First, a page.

All Items : Fine Art : Paintings : Oil : Europe : Pre 1800 item #1248582 (stock #624)
Oil painting Madonna of the Finch after Raphael. An 18th century old master copy of the great masterpiece by Raphael. Presented in a fine hand carved 24K gold leafed antique frame. Image 25.5"L x 18.5"W. Overall framed size 34 x 28".
All Items : Fine Art : Paintings : Watercolor : Pre 1980 item #1431438 (stock #962)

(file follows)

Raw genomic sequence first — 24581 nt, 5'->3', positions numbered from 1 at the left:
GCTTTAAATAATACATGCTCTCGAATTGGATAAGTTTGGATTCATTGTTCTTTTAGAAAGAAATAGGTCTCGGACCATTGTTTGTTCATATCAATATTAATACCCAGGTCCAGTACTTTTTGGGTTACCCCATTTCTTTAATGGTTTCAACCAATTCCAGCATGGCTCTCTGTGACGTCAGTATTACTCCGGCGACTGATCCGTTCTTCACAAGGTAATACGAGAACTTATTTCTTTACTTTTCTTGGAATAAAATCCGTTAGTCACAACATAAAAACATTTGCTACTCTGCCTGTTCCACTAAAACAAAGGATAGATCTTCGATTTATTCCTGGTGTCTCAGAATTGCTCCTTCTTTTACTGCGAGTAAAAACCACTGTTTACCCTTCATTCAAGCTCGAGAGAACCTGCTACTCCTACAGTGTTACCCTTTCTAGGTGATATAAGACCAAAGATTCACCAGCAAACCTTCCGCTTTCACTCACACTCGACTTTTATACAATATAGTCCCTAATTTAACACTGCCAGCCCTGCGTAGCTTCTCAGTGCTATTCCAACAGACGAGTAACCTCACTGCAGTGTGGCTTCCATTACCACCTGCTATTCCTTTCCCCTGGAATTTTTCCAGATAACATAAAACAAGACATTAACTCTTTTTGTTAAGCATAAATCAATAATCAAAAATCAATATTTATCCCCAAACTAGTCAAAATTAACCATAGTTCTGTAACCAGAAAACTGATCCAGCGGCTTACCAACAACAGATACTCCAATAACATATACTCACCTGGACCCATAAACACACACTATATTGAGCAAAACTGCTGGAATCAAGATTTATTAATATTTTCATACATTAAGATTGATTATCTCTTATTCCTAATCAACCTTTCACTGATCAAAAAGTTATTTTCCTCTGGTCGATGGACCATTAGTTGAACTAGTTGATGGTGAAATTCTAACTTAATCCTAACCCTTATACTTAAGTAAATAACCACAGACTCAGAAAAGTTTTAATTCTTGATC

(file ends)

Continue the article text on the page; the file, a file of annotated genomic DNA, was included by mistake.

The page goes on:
Vintage Modernist Watercolor Americas Cup Yacht Sailing Races by Willard Bond. Presented matted and framed. Biography By DENNIS HEVESI Published: June 10, 2012 In First Around, one of Willard Bond's best-known paintings, two towering yachts are caught in a roiling sea. The one to the fore is rounding a mark, sharply heeled in the wind, its crew crammed by the upper rail to keep it from capsizing. It has not yet raised its spinnaker, the balloonlike sail toward the bow. Perilously close by, the other boat has just turned the marker, its billowing spinnaker a virtual rainbow of iridescent pink, blue, maroon and white. All this is captured in Mr. Bond's bold, swirling strokes that verge on the abstract. "Bond creates paintings, not around what boats look like, but what it feels like to be aboard or nearby, watching them move fast — big, speeding boats, often only inches apart," J. Russell Jinishian wrote in his 2003 book, Bound for Blue Water, a comprehensive study of marine art. "Crews scramble, sails drop and raise in a flurry of activity," Mr. Jinishian wrote. "The tension is high, adrenaline pumps, orders are yelled, spray flies, seas and heads pound, your whole world spins as you are unconscious of everything else around you. If you want to know what it is like to be in the heat of a yacht race, just look at a painting by Willard Bond." Mr. Bond, whose images line the walls of thousands of homes — particularly those of avid sailors — died of congestive heart failure on May 19 in Yountville, Calif., his daughter, Gretchen Bond de Limur, said. He was 85. Until moving to California several months ago to be near his daughter, Mr. Bond had divided his time between his apartment in Brooklyn Heights and the 30-foot-high geodesic dome he built decades ago as a second studio near Barryville, N.Y., in the Catskills. Even there, he could conjure up images of sailing vessels and the sea. In Knarr Class, Mr. Bond depicted the copious mast of a wooden racing boat. Against a glowering sky, with perhaps a storm on the horizon, the boat is tilted toward its port side. Subtle blues, greens and grays blend in the water and the clouds, with white dots hinting of structures on the distant coast. Over five decades as a marine artist, Mr. Bond created hundreds of watercolor and oil paintings, "everything from cruising sailboats to America's Cup yachts," said Jeffrey Schaub, owner of the Annapolis Marine Art Gallery in Maryland and a longtime representative of Mr. Bond. He said Bond originals sell for up to $30,000, his limited-edition lithographs for up to $1,000, and his posters for up to $45. "Willard Bond was an original," said Jeanne C. Potter, director of the Maritime Gallery at Mystic Seaport in Connecticut. "Willard would often hear from the sailors who raced that that is the way it is out there, and that he was the only artist that got it." He found his passion as a teenager sailing on Lake Coeur d'Alene in Idaho, where his grandparents owned a houseboat. Willard Gordon Bond was born in Colfax, Wash., on June 7, 1926, to Arthur and Hallie Gilleland Bond. The family later moved to Lewiston, Idaho. When not sailing on Lake Coeur d'Alene, the young man worked for several summers as a fire spotter for the United States Forest Service. After serving in the Navy in the Pacific from 1944 to 1946, he attended the Art Institute of Chicago, then moved to New York to study at the Pratt Institute, from which he graduated in 1949. In a loft on the Lower East Side of Manhattan, Mr. Bond began creating large-scale abstract oil paintings and ceramic murals while supporting himself as a set designer, lighting technician and occasional actor in Off Broadway theaters. In the early 1970s he went to the island of Jamaica, where, inspired by Buckminster Fuller, he built geodesic-dome homes in the jungle, as well as two large domes for a school, commissioned by the Peace Corps. It was after returning to New York in 1976 and becoming a pier master at the South Street Seaport — he welcomed the tall ships of Operation Sail to New York Harbor for the bicentennial celebration — that Mr. Bond turned to marine art. His works began selling at galleries. At the same time, his daughter said, he sailed his own small boat off Long Island before graduating to a Chesapeake Bay skipjack, which had long been used for oyster dredging. In addition to his daughter, Mr. Bond is survived his longtime partner, Lois Friedel Bond (they were once married, then divorced and then began living together again in Brooklyn), and two grandchildren. His first two marriages also ended in divorce. Not all Mr. Bond's paintings reflect a turbulent sea. There is an almost palpable peace to his "Running Home," an oil painting that depicts four yachts far in the distance, their sails — black and white, red and white, blue and white, and pure red — full as they head to port at the end of a day of racing. "Running" means that the wind is behind them